Merriman’s matter of fact tone throughout the diary rarely gives a view into his real feelings. The diary oscillates between news about the war and trivia about Marion buying a dress. Merriman must have still have been on R&R this morning in Villaneuva de la Jara because he woke late at 11 am. He met with the Mayor and his cousin who was blind and played the mandolin. Merriman gives a hint of why they made the loop through Iniesta on the prior days: Suarez and Delgado got two girls in trouble and he was looking for an accredited doctor who could end the pregnancy. In Catholic Spain this was no small matter. Delgado is believed to be Emilio Delgado Mariano. Suarez is believed to be Julius Ruiz Suarez or Luis Suarez Pineiro.
Merriman says that the officials in Cuenca turned over rifles to him and shells. Whether this was to reduce the possibility of fifth columnists getting weapons or just to provide more support to the internationals is not known. The town of Cuenca is some 90 km north of Villaneuva de la Jara.
Merriman says he has a lazy afternoon, playing dominoes.
Later on the 7th, Merriman returned to Albacete and met with Lawrence, Schallrock and Briton Robert Traill. Settling some questions, Merriman gets some news of the offensive that started the day before and says that 30 battalions (about 20000 – 30000 men) had advanced 11-12 miles. This would have taken them from Valdemorillo to the vicinity of Villanueva de la Cañada where the offensive stalled for a day and the Lincoln and Washington Battalions were taken from reserve and thrown into action to take the town. In bitter fighting, we find the next day that Marty Hourihan was wounded and is out of the line. This puts Oliver Law in charge of the Lincoln Battalion.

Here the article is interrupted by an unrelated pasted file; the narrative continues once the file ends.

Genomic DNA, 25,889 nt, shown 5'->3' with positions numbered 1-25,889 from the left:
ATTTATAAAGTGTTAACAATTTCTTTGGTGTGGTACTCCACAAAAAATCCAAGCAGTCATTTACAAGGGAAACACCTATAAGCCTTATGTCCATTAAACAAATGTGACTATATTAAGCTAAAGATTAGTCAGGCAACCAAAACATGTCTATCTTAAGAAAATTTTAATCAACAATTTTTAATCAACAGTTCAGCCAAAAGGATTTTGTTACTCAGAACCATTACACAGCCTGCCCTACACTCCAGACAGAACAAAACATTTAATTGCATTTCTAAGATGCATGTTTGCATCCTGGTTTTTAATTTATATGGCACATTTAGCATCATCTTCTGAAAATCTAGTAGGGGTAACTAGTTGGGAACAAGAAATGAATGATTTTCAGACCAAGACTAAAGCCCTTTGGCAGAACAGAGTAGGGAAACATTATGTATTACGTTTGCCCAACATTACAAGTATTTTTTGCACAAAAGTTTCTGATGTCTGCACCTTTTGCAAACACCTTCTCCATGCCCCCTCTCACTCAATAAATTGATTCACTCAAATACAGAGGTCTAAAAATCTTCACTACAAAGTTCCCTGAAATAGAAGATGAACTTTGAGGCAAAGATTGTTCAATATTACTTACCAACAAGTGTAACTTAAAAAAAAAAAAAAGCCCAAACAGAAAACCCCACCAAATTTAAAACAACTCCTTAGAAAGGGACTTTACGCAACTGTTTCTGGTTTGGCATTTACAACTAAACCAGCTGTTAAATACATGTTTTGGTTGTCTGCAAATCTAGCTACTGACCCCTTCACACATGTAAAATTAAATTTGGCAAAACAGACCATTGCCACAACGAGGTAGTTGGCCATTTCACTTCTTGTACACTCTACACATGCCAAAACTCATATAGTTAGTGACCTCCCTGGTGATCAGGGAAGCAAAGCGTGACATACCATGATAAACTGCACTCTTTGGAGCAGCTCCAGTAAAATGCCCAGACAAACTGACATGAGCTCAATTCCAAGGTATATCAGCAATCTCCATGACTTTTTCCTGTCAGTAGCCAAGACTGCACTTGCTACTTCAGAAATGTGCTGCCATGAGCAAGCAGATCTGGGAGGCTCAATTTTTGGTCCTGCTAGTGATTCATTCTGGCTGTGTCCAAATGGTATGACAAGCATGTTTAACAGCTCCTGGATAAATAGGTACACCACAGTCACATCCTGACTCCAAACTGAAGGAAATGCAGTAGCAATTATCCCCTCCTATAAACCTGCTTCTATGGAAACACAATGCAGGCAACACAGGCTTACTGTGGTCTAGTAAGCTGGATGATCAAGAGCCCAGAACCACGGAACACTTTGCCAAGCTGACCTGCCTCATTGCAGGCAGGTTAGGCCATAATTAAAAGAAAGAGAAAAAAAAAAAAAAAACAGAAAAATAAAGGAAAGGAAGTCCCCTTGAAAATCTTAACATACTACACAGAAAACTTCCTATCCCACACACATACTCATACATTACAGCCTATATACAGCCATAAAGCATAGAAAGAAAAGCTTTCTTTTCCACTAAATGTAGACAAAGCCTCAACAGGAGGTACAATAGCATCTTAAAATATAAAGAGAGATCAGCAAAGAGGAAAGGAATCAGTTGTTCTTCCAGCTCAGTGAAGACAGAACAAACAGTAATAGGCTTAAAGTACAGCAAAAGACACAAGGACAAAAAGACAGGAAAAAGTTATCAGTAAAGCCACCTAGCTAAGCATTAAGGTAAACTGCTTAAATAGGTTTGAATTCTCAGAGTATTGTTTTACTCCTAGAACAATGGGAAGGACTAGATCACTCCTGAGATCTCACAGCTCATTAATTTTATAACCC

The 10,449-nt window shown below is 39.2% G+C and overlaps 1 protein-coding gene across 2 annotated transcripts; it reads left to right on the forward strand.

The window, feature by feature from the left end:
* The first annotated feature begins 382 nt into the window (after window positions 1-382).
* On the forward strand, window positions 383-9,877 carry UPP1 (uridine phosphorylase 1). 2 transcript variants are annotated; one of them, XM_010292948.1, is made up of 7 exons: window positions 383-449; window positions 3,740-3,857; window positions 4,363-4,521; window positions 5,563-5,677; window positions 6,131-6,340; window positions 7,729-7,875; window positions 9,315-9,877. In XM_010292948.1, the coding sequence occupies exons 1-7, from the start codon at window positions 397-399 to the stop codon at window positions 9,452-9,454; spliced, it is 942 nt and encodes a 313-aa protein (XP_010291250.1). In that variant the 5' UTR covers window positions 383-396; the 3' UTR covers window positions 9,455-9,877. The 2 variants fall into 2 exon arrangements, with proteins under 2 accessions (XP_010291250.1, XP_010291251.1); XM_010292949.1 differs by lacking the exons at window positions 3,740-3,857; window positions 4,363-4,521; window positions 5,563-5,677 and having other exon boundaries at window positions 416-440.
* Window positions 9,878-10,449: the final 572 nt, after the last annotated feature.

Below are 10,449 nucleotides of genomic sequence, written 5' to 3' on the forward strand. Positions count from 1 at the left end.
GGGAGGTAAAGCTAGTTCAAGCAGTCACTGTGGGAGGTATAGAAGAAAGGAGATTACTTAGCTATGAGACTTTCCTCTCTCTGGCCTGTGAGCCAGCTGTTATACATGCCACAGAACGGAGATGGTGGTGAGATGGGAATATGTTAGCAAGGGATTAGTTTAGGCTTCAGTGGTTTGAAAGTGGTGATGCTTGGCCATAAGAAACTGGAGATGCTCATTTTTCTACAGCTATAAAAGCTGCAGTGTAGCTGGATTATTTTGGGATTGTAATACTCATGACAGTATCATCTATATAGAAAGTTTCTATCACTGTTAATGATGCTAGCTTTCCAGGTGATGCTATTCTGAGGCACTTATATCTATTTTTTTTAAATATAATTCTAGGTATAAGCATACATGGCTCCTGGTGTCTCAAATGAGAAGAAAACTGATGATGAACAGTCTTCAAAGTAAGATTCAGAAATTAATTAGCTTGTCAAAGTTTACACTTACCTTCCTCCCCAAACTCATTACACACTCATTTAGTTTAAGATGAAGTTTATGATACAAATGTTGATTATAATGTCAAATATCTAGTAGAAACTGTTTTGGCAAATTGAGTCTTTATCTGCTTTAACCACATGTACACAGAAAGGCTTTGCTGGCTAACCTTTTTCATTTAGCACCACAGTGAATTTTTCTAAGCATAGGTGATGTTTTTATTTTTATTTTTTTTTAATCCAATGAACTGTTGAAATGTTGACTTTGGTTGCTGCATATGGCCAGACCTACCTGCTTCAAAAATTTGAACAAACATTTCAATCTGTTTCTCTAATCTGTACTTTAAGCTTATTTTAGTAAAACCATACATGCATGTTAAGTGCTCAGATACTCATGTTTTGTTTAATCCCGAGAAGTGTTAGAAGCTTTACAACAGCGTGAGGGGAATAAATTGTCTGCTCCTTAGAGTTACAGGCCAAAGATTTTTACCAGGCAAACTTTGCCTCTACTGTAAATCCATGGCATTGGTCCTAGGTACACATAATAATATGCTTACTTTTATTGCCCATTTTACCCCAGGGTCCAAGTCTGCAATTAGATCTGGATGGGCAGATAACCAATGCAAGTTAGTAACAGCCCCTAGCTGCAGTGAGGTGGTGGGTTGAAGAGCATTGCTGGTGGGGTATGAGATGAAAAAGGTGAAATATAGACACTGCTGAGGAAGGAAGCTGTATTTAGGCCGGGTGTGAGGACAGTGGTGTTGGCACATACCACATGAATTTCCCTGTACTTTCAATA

Merriman finds out that Vidal is on the warpath over some artillery pieces which were taken off by the Spanish Battalions. Vidal threatens to pull the Americans out of Almansa where the artillery groups trained. The International Brigades never fielded a significant artillery unit although Canadians and Americans served in batteries such as the John Brown Battery and the 45th Brigade. Somehow two Colonels did not get absorbed into the new units and went off with the artillery. Bill Lawrence will have to take the issue up at Brigade Headquarters. Merriman meets with Bender, Lawrence, Thompson and Traill in the evening. He misses Vidal and hints that Vidal was trying to round up supplies for the front. Merriman would keep his grenades.
Merriman goes shopping for telephones and supplies. Marion looks for a dress. Merriman again talks with a Russian (“Marsly”) to get “regulations”. This is not clear as to what these regulations are but they may be orders from Russian advisors. Merriman obtains a heliograph for communications and some wire to go with his telephones. The town of La Roda appears to be a headquarters for the Transmiciones unit.
Merriman lets us know that he will go to Madrid on the 9th of July to get shoes for the men. As mentioned on previous pages, Anna Louise Strong arrived with nearly $10,000 in cash so that the Americans could be outfitted with real boots, instead of Alparagatas (the rope soled sandals). This would be a shopping trip to get these supplies. Merriman says that there already is an ambulance in Madrid loaded with supplies. He will leave Bob Thompson in charge.